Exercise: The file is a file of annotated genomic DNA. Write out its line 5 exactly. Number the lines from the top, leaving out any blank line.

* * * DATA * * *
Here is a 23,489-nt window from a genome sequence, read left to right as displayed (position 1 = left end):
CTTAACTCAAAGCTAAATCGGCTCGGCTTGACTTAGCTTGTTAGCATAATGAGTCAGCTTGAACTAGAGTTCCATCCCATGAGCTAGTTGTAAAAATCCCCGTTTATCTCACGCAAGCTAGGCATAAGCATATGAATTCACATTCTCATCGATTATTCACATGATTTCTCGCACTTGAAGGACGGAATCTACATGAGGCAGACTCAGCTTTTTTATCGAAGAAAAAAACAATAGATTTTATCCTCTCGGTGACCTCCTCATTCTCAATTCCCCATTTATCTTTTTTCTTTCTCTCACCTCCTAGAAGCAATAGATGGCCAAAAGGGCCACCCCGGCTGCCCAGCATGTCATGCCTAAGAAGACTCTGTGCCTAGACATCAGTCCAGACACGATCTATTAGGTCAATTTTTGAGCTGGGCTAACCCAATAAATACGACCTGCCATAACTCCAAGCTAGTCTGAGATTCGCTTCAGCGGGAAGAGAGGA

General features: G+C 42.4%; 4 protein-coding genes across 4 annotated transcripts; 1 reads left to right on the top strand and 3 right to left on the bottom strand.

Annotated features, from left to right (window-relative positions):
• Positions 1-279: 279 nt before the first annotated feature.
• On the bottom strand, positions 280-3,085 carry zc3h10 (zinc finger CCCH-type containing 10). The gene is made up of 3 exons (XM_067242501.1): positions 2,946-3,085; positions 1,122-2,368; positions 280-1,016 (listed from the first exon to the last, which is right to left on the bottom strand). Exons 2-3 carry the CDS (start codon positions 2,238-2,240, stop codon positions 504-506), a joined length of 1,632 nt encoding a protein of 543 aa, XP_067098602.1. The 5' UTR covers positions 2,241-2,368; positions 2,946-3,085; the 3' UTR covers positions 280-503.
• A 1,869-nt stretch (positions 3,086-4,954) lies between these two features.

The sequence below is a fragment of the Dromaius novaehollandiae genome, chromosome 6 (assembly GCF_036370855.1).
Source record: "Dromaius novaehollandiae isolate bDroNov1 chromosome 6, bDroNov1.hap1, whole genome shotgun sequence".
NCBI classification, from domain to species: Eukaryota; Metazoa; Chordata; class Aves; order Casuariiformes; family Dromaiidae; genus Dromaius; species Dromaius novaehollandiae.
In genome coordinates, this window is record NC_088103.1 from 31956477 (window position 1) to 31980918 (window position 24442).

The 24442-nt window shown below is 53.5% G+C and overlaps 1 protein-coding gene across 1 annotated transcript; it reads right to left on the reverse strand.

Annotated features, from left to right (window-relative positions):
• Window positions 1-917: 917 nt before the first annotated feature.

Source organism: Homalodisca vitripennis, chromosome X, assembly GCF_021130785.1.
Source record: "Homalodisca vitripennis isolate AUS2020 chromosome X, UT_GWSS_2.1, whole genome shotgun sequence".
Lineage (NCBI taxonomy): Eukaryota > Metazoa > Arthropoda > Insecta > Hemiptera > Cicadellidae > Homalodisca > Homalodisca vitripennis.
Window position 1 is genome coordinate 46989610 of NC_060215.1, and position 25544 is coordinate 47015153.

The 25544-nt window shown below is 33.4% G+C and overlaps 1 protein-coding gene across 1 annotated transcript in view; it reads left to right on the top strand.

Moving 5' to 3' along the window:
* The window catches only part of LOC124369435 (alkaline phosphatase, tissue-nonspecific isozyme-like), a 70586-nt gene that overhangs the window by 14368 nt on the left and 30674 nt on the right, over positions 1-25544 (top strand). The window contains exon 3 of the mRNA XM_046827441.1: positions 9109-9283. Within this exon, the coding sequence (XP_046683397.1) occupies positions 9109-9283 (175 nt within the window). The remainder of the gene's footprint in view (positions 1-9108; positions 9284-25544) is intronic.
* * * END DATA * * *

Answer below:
• Positions 1-279: 279 nt before the first annotated feature.